Like many of his colleagues, the wrestling business took a toll on Lawler, both physically and emotionally. He was married seven times. “The road was always calling,” he said, admitting his shortcomings as a husband and father. But he faced his fate with as much courage as he could muster.

“Sure, sometimes it hits me and I get scared and cry, but most of the time I just think about how lucky I am to have lived the life that I lived,” he said.

The side most of us knew was a jovial storyteller who loved putting smiles on the faces of everyone he met.

“He’s one of the loveliest people I know,” said longtime wrestling magazine editor Bill Apter. “His entire heart and soul were dedicated to wrestling.”

And he would never have had it any other way.

“Professional wrestling has been my life. I have had the honor of working with some of the greatest legends in the ring, great referees and managers, and I have made some true friends that are like family to me. I have enjoyed every single fan that I got to meet. I consider myself very lucky.”

Gangrel returns ‘home’

David Heath, better known in mat circles as “Vampire Warrior” Gangrel, will be a featured performer on Old School Championship Wrestling’s show July 15 at the Hanahan Rec Center. It also happens to be one of the former WWE star’s favorite stops on his busy schedule.

“In all my years of wrestling around the world, I’ve never felt more like being part of a family than I have at Old School Championship Wrestling,” says Heath. “They’re amazing people and it’s an amazing place.

“I've highly recommended it to others, and wrestlers have even tried to get on the shows. I always look forward to it. It’s one of my favorite places to go wrestle. I look forward to seeing Joe (Blumenfeld) and Mary Sue (O’Donnell) and all the people they’re associated with. They're surrounded by amazing people.”

The admiration is mutual.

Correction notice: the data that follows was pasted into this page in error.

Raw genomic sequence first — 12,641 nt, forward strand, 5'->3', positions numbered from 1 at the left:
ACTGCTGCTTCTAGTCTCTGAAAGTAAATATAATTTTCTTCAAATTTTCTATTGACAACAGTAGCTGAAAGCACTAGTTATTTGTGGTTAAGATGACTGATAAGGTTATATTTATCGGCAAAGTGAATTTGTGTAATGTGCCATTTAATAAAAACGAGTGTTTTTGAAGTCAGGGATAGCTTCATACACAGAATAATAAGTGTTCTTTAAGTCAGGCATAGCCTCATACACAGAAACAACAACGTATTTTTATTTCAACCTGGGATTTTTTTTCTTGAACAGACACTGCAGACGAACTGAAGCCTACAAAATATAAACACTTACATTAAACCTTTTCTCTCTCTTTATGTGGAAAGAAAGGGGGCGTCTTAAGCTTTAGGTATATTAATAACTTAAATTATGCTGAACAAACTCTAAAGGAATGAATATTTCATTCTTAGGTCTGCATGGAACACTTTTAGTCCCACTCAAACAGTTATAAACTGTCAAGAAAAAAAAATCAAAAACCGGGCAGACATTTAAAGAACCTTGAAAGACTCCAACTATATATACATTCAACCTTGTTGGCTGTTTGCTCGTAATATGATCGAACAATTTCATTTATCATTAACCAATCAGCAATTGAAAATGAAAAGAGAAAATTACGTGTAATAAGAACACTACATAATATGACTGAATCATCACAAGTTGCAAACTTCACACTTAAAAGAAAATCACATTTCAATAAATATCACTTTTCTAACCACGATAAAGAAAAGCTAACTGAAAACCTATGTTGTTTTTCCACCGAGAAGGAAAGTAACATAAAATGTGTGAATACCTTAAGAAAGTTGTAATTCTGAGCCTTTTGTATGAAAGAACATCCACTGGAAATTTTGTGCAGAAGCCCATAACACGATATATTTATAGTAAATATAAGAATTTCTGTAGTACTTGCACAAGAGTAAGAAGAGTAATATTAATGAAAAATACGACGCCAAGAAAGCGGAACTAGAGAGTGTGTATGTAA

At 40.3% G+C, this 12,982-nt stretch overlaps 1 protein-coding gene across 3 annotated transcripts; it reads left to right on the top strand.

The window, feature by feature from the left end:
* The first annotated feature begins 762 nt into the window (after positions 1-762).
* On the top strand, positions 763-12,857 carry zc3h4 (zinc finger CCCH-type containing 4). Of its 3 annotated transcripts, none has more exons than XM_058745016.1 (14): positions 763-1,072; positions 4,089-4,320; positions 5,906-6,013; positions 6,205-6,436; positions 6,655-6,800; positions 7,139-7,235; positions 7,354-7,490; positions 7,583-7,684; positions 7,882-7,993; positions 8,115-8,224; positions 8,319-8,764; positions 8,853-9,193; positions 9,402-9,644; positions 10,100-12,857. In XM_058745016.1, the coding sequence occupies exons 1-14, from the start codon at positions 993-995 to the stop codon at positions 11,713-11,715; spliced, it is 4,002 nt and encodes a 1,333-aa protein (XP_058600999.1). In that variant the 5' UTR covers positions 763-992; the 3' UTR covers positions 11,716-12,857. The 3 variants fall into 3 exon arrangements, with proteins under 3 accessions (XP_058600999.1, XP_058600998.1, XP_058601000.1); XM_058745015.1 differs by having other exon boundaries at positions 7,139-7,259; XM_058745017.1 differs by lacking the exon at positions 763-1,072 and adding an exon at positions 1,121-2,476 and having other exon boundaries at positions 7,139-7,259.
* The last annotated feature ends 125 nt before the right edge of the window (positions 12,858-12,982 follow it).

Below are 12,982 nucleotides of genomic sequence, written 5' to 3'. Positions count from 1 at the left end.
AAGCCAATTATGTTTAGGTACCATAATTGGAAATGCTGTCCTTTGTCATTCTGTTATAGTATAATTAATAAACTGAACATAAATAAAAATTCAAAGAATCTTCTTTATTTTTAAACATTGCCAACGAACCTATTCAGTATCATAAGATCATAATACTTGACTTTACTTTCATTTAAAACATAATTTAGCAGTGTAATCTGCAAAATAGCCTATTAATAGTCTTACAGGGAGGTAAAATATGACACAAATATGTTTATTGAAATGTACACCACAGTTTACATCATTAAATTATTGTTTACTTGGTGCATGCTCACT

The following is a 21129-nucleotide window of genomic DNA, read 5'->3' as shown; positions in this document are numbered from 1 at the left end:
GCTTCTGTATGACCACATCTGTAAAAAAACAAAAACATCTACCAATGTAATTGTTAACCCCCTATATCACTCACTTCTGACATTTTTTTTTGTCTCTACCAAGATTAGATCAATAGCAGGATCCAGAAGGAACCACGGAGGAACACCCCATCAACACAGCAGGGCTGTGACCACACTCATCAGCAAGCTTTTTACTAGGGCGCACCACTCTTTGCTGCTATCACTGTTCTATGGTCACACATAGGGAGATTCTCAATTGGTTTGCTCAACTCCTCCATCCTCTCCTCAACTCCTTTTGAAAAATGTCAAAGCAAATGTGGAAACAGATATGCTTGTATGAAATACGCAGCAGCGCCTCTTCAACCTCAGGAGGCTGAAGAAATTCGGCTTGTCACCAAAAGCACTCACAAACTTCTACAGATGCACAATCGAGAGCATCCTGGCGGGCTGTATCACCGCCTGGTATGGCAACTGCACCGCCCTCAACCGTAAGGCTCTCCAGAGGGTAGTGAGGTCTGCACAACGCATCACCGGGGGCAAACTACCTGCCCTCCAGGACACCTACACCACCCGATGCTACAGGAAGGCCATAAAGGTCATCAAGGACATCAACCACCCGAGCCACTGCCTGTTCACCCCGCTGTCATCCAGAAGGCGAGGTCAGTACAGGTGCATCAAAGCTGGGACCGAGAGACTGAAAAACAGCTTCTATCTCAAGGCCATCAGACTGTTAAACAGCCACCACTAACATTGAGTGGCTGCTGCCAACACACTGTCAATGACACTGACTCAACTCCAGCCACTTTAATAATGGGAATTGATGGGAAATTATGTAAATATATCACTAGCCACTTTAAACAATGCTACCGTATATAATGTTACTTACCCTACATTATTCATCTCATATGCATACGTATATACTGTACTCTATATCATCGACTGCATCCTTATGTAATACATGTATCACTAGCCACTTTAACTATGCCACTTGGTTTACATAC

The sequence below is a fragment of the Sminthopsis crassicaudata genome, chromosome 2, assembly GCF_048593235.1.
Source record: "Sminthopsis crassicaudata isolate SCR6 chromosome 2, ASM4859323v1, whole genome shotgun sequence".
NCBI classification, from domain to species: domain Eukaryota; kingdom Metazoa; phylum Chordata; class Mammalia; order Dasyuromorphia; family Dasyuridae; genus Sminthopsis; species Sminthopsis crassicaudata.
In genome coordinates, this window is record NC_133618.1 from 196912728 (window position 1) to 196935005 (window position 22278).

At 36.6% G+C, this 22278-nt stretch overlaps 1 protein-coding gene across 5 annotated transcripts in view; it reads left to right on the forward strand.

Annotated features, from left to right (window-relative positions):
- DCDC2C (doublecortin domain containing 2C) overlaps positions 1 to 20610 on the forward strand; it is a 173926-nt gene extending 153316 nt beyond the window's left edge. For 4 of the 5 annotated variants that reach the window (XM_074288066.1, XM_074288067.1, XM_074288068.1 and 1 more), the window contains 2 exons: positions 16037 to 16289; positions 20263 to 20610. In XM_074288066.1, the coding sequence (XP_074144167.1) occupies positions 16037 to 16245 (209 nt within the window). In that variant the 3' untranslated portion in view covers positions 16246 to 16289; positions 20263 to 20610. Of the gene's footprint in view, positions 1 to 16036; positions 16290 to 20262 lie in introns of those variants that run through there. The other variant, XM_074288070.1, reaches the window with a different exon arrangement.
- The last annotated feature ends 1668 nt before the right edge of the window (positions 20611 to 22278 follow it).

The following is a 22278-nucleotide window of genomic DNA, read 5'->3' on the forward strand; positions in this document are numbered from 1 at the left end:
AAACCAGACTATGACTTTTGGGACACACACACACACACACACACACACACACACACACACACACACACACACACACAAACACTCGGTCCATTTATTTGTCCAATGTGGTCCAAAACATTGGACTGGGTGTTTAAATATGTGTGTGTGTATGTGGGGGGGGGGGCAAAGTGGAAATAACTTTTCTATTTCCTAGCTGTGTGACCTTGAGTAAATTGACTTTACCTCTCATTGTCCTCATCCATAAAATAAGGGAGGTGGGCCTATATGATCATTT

“It's no secret that Gangrel is one of my favorite people in the wrestling business,” says Blumenfeld. “We have had many former WWE stars and special guests at OSCW over the years, but he is in a class of his own. I respect what he has done in the world of wrestling, of course, but even more so as a person. He is one of the most humble and kind people I know.”

Blumenfeld, who recently celebrated his 12th year as owner of the company, says Heath is extremely generous with his time, always willing to mentor younger performers, and calls him “a teacher at heart.”

“He is never too busy to share his wisdom and give advice to me, or the guys in the back. It is an absolute honor to have him on our roster, and he has truly become an important part of the OSCW family.”

Blumenfeld recalls Heath’s match last year with John Skyler as one of his favorites.

“One of my favorite memories with Gangrel is when it was him vs John Skyler for Skyler’s 1,000th match. At the end of their stellar match, when Skyler showed Gangrel such respect and gratefulness, with no prompting by myself or our management, I was reminded that is not only me that feels this way, but our guys as well. That was and will always be one of my favorite OSCW moments. Our relationship with David Heath, professionally and personally, is one of the big blessings that OSCW has given to me and the wrestlers that have had the privilege to work with him here.”

In addition to Gangrel, Sunday’s lineup features some news additions as well as some returns. OSCW champion Tracer X will defend his title in a five-way elimination match. “America's Sweetheart” Rebecca Reese will make her OSCW debut as she challenges OSCW ladies’ champ Stormie Lee.

Newcomer Jason Radatz will make his OSCW debut, while The Ugly Ducklings will be joined for the first time at OSCW by their manager Coach Mikey as The Ducklings face off against The Beautiful Bald Besties. OSCW tag-team champs Logan Creed and Drew Adler will defend their belts. John Skyler will again be issuing his open challenge.

Also on the card will be E.N.D., Francisco Ciatso, Hoss Haygood, Boomer Payne, Brandon Paradise and Dean Richards.

Doors open at 4:30 p.m. Action gets under way at 5.

Adult admission is $12 (cash only at the door); kids under 12 $7.

For more information, visit www.oscwonline.com or call 843-743-4800.

Reach Mike Mooneyham at bymikemooneyham@gmail.com, or follow him on Twitter at @ByMikeMooneyham and on Facebook at Facebook.com/MikeMooneyham.